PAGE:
85 The normal simple linear regression model specifies that the intrinsic error variable in (5.1) is normally distributed (in addition to the regression function being linear in x), i.e. Y = β 0 + β 1 (X µ X ) + ε, ε N(0, σ 2 ε ). (5.4) An alternative expression of the normal simple linear regression model is Y X = x N(β 0 + β 1 (x µ X ), σ 2 ε ). (5.5) In the above, β 0 + β 1 (x µ X ) can also be replaced by α 1 + β 1 x. An illustration of the normal simple linear regression model is given in the following figure.
86 Figure: Illustration of Intrinsic Scatter in Regression
87 Example Suppose Y = 5 2x + ε, and let ε N(0, σ 2 ε ) where σ ɛ = 4. Let Y 1, Y 2 be observations taken at X = 1 and X = 2, respectively. a) Find the 95th percentile of Y 1 and Y 2. b) Find P(Y 1 > Y 2 ). Solution: a) Y 1 N(3, 4 2 ), so its 95th percentile is = Y 2 N(1, 4 2 ), so its 95th percentile is = b) Y 1 Y 2 N(2, 32) (why?). Thus, P(Y 1 > Y 2 ) = P(Y 1 Y 2 > 0) = 1 Φ ( 2 32 ) =
88 Quadratic and more higher order models are also commonly used. The advantages of such models are: a) It is typically easy to fit such a model to data (i.e. estimate the model parameters from the data), and b) Such models offer easy interpretation of the effect of X on the expected value of Y.
89 Go to previous lesson mga/401/course.info/lesson4.pdf Go to next lesson mga/ 401/course.info/lesson6.pdf Go to the Stat 401 home page http: // mga/401/course.info/
Joint Probability Distributions and Random Samples. Week 5, 2011 Stat 4570/5570 Material from Devore s book (Ed 8), and Cengage
5 Joint Probability Distributions and Random Samples Week 5, 2011 Stat 4570/5570 Material from Devore s book (Ed 8), and Cengage Two Discrete Random Variables The probability mass function (pmf) of a single
More informationDefinition The covariance of X and Y, denoted by cov(x, Y ) is defined by. cov(x, Y ) = E(X µ 1 )(Y µ 2 ).
Correlation Regression Bivariate Normal Suppose that X and Y are r.v. s with joint density f(x y) and suppose that the means of X and Y are respectively µ 1 µ 2 and the variances are 1 2. Definition The
More informationST 371 (VIII): Theory of Joint Distributions
ST 371 (VIII): Theory of Joint Distributions So far we have focused on probability distributions for single random variables. However, we are often interested in probability statements concerning two or
More informationJoint Probability Distributions and Random Samples (Devore Chapter Five)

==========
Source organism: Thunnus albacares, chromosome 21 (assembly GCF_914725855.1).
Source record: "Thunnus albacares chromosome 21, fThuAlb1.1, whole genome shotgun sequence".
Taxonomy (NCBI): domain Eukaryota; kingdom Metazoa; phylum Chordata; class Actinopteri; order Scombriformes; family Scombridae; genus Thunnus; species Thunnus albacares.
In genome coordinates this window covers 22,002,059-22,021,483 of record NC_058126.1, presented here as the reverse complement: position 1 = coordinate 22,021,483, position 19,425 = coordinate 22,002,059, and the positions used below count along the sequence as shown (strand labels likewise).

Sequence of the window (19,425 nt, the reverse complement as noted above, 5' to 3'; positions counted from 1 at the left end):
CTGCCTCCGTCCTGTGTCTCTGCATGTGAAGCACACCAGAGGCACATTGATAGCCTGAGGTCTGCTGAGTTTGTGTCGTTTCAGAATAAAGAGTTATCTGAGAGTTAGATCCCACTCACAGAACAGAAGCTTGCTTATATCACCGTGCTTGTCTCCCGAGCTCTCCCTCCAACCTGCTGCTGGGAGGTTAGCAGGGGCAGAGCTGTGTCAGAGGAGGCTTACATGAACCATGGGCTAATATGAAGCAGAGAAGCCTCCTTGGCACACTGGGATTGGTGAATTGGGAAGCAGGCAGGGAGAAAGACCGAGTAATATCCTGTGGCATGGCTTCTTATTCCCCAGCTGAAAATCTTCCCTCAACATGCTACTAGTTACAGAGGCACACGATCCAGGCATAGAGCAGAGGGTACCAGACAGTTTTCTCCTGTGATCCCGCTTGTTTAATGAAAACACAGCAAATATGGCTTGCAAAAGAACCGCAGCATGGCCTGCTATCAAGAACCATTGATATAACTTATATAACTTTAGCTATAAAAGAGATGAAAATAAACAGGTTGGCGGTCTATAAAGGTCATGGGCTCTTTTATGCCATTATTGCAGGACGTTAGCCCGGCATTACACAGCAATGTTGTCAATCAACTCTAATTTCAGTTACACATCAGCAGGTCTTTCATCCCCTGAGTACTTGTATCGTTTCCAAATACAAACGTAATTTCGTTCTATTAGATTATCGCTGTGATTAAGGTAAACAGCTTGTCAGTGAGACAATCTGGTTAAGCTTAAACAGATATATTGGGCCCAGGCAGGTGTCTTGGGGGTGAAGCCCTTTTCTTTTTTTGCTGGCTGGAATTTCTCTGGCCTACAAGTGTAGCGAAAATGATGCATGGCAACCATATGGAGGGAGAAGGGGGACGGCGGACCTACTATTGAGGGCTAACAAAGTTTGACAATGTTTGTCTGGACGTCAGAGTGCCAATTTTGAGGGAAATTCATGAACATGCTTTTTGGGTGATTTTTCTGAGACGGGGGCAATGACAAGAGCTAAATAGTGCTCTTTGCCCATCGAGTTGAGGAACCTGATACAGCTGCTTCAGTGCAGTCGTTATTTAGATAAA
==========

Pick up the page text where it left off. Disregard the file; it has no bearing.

Joint Probability Distributions and Random Samples (Devore Chapter Five) 101634501 Probability and Statistics for Engineers Winter 20102011 Contents 1 Joint Probability Distributions 1 1.1 Two Discrete
More informationBivariate Distributions
Chapter 4 Bivariate Distributions 4.1 Distributions of Two Random Variables In many practical cases it is desirable to take more than one measurement of a random observation: (brief examples) 1. What is
More informationChapters 5. Multivariate Probability Distributions
Chapters 5. Multivariate Probability Distributions Random vectors are collection of random variables defined on the same sample space. Whenever a collection of random variables are mentioned, they are
More informationRandom Variables, Expectation, Distributions
Random Variables, Expectation, Distributions CS 5960/6960: Nonparametric Methods Tom Fletcher January 21, 2009 Review Random Variables Definition A random variable is a function defined on a probability
More information3 Multiple Discrete Random Variables
3 Multiple Discrete Random Variables 3.1 Joint densities Suppose we have a probability space (Ω, F,P) and now we have two discrete random variables X and Y on it. They have probability mass functions f
More information4. Joint Distributions of Two Random Variables
4. Joint Distributions of Two Random Variables 4.1 Joint Distributions of Two Discrete Random Variables Suppose the discrete random variables X and Y have supports S X and S Y, respectively. The joint
More informationConditional expectation
A Conditional expectation A.1 Review of conditional densities, expectations We start with the continuous case. This is sections 6.6 and 6.8 in the book. Let X, Y be continuous random variables. We defined
More informationContinuous Random Variables